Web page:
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The Different Colorings of Whiteness: The Intra-Structural Difference and Hegemony of White Identity in F. Scott Fitzgerald''s The Great Gatsby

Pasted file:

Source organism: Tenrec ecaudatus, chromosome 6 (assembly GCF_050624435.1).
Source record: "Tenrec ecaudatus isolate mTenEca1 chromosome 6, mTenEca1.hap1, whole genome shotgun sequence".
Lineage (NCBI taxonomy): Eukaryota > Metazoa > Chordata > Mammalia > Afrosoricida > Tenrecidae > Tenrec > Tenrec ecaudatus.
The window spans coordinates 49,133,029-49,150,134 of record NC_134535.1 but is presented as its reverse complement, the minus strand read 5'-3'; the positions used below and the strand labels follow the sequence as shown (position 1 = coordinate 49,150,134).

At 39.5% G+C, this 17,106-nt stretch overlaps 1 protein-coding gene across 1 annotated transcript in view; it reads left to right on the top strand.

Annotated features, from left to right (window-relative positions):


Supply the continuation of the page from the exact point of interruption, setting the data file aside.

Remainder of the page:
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As an inquiry into the intra-structural difference and hegemony of white identity in F. Scott Fitzgerald's The Great Gatsby, it is the objective of this thesis not to vilify whiteness, but to reify it—to hack it out of its unquestioned and unquestionable status of transcendence so as to scrutinize how white identity is constructed, to trace the workings of white power through the span of U.S. history, to analyze how the regime of whiteness is represented, contested, but reconsolidated within the novel, and to examine how the novel's representations of whiteness correlate with the author's literary imagination. The Great Gatsby is a suitable text for such an inquiry because all but the four black characters who only appear briefly in the novel are white. There are the leisure-class, “old money,” Anglo-American characters, Tom, Daisy, and Jordan; there is the well-to-do, middle-class character, Nick; there are the new European immigrants, Michaelis, Wolfshiem, Stella, and the Finnish woman; there are the working-class characters, George and Myrtle; and there is Gatsby, a representative of the newly rich. Although all of these characters can be considered white, especially when collectively viewed against the black characters in the novel, they are by no means equal in terms of power, privilege, or even whiteness. It will be argued that whiteness is neither a biologically determined trait of racial identity, nor purely an illusory fabrication that has no bearing on the material processes of history, but a function that acts both as a criterion according to which power is organized and distributed in the United States and as a sociopolitical signifier of that power. The plurality of variegated white identities in The Great Gatsby, as signifiers of varying measures of power, are each overdetermined by such parameters as the given character's ethnicity, political conviction, religion, gender, class, and economic interest.
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